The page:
Tue, 26 May 2015
Greg Skomal is the classic adventurous scientist; driven to discover all he can about his subject and willing to go anywhere to slake his thirst for knowledge.
"Not all science is boring."
He is the Senior Scientist at the Massachusetts Shark Research Program and works closely with both the Atlantic White Shark Conservancy and OCEARCH to study Great White Sharks. He literally wrote the book on sharks (The Shark Handbook) and is very enthusiastic about translating the science literature for the lay public to learn about and enjoy this fascinating family of animals.
“It’s one thing to really like sharks, it’s another thing to really study them. I think it’s great to love Shark Week, but that doesn’t make you a scientist.”
Sharks have been around for over 400 million years, an awful long time to perfect the glorious evolution evident in every sweep of their tail and gnash of teeth, and in this podcast Greg shares his fascination with this most amazing of creatures along with stories of his experiences diving with sharks in the Arctic, the Caribbean, and Pacific.
Studying sharks has shaped Greg's world, and he talks about how the science has shifted dramatically from only being able to access dead sharks to now being able to track in real time the peregrinations and through that the individual personalities of one of the most well traveled species on the planet, the Great White Shark.
“A good scientist needs commitment, curiosity, and passion for their subject."
Greg talks about the importance of shark scientists and shark aficionados, what it takes to make a difference, and how you can help sharks tremendously from either path. Enjoy!
Fri, 15 May 2015
"I never thought I would look forward to getting an email again."
Dave is a news junkie and the author of daily email newsletter NextDraft, which he describes as a "modern day news column". He organizes the newsletter into the 10 most fascinating news items of the day, works on it for 3-4 hours in the morning and blasts it out around 1 pm PST. Dave is famous for having 75 tabs open at any one time as he scours the net for news every day.
"I lock in pretty hard and open up my laptop, not moving a ton other than getting coffee or water for about 3 or 4 hours."
The NextDraft perspective comes from being very well read along with being both curious and horrified by humanity, as well as offering varying perspectives on any given story. If you're looking for a daily wrap up of the most day's most fascinating stories, NextDraft is a fantastic place to start.
The real power of NextDraft comes from Dave's personality; when you read it every day it feels like Dave wrote the email just for you and not for the 75,000 email subscribers on his list plus the 120,000 NextDraft app users. Among those users are counted some of the most powerful and plugged in journalists out there, making NextDraft not just a "repeater station" but much more of a high signal to noise operation than you'd normally find.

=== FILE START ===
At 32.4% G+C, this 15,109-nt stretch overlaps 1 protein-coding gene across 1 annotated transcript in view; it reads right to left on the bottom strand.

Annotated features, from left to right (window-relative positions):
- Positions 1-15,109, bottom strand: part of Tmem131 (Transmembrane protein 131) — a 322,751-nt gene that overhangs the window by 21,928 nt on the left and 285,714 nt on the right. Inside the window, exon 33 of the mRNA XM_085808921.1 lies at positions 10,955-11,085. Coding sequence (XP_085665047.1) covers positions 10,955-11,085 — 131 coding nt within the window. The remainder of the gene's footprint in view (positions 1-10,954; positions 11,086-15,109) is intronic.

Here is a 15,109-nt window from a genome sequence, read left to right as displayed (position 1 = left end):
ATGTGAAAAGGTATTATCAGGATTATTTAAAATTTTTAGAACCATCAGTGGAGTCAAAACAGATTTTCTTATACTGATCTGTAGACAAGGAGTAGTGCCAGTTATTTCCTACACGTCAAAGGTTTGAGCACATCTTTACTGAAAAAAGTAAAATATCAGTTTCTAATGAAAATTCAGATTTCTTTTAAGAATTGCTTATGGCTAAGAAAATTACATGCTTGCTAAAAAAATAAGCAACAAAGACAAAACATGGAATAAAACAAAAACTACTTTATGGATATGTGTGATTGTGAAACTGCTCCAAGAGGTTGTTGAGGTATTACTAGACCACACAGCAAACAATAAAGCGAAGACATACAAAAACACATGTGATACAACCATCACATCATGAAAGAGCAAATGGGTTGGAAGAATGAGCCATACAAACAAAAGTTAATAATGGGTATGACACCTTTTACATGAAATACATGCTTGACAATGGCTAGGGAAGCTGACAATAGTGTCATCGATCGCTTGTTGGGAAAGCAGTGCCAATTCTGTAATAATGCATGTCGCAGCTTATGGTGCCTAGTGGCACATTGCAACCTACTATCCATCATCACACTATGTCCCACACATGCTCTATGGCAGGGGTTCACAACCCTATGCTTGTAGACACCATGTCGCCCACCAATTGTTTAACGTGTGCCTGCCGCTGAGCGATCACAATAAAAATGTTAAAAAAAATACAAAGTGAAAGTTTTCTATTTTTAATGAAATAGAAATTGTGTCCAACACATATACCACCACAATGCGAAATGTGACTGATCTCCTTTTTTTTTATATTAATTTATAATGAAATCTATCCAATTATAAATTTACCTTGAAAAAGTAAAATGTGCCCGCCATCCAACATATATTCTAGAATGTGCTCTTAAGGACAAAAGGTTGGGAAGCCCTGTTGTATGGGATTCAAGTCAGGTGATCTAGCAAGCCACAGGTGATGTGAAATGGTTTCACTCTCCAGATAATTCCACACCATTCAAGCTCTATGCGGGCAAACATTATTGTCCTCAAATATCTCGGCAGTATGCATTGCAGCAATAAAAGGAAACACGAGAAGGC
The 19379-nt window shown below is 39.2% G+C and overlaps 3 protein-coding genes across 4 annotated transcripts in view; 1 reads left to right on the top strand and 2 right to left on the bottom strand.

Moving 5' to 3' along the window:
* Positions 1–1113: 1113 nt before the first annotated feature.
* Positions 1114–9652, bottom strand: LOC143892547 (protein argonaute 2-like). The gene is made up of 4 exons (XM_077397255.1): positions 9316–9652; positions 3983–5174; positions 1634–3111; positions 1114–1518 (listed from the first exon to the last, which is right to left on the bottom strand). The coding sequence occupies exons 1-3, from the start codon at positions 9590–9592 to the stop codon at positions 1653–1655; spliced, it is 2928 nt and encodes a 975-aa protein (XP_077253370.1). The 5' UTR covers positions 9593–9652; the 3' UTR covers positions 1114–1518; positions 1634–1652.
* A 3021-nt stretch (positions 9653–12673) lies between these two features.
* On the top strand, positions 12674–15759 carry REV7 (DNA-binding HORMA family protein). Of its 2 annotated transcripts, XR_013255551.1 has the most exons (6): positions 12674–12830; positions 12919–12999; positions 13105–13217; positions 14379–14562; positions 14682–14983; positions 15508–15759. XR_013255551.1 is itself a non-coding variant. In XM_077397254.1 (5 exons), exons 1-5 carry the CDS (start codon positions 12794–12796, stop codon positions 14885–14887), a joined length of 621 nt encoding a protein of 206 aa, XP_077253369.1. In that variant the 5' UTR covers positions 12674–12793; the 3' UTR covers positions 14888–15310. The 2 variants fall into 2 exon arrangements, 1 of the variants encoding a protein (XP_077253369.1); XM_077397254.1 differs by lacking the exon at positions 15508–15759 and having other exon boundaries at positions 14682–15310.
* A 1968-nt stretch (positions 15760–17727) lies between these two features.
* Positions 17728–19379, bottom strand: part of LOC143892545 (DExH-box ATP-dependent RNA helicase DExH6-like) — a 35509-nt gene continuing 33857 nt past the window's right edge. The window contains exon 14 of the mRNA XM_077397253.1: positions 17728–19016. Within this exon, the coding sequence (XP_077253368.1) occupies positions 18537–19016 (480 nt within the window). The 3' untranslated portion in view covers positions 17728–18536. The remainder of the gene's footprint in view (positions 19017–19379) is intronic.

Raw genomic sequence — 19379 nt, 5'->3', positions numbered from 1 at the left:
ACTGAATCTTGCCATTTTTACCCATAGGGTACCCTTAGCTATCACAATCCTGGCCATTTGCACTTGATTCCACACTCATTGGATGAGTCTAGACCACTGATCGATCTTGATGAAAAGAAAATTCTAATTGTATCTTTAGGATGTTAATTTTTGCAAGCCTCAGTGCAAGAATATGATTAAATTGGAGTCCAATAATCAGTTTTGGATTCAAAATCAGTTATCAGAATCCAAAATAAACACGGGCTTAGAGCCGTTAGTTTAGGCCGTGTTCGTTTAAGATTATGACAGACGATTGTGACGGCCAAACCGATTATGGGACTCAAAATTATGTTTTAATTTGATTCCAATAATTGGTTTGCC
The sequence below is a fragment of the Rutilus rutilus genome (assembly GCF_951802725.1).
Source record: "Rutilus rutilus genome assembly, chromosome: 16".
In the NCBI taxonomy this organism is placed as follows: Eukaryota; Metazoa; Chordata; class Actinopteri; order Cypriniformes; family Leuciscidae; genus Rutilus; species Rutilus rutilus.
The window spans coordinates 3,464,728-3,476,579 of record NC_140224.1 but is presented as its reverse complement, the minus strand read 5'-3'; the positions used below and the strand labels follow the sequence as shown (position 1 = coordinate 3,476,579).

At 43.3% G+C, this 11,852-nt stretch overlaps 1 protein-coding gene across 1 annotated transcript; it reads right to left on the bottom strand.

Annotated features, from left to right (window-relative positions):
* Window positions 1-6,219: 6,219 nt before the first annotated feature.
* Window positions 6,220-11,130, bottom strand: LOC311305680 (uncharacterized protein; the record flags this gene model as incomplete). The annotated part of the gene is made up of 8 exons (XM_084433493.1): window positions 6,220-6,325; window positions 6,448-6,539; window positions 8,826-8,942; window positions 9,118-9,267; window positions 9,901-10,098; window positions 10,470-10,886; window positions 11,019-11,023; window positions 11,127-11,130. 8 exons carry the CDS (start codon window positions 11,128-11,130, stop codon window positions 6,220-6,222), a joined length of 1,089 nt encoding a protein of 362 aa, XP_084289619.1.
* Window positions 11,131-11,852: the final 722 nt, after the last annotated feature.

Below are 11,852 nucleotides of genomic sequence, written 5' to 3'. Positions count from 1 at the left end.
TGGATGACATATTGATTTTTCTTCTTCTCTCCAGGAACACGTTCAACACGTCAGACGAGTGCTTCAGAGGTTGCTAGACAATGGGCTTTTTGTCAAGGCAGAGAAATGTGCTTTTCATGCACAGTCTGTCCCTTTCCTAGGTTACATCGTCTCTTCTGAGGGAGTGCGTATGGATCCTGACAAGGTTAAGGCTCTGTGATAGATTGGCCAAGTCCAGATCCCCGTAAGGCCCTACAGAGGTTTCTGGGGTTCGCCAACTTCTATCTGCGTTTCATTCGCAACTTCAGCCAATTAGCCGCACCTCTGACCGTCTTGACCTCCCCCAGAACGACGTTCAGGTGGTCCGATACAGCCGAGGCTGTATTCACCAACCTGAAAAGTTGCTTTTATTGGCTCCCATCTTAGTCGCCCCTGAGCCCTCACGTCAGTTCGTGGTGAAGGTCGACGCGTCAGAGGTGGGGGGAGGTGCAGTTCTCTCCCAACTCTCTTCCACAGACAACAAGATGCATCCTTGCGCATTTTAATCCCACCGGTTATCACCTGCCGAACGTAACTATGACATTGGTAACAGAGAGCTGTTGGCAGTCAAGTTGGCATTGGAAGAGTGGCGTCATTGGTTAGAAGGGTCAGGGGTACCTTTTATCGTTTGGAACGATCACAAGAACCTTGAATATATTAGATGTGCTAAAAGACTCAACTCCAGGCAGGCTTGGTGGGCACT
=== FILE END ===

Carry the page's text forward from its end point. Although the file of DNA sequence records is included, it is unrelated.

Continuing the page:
"What NextDraft does is slow the news down and deliver news from a perspective you can learn to trust."
Having always wanted to be part of the news business and the media industry, Dave says NextDraft is a joy to write and that shows in every word he types in.
In this interview, Dave talks about the genesis of one of the most popular email newsletters on the net, how much feedback he gets, and what he's proudest of.
Not only is this podcast well worth a listen, this is an email newsletter worth signing up for.
Nik & the PT Crew
Direct download: Paleo_Treats_-_Episode_035_-_Dave_Pell.MIXDOWN.2015.05.02.mp3
Category:education -- posted at: 12:04pm EDT
Fri, 1 May 2015
When Nick Sloane got the call to refloat the Costa Concordia in 2012, he was in New Zealand wrapping up another job and dreaming about playing golf back home in South Africa. When he said "yes" to the job he couldn't know that it would take 30 months, 500 team members, 26 nationalities and 130 divers a day in the water to get the big cruise ship off the ground and towed to Genoa, where she would ultimately be dismantled for scrap.
On many salvage jobs, the divers present the biggest challenge, and Nick's story on how he deals with these rock stars of the salvage world is both funny and indicative of real depth in understanding human motivation.
If you've ever wondered about building a team, working under stress, or what it takes to want to go out in heavy weather and stormy seas to perform a job not many people can even imagine, let alone do, then you'll really dig listening to this master of creating calm in chaos.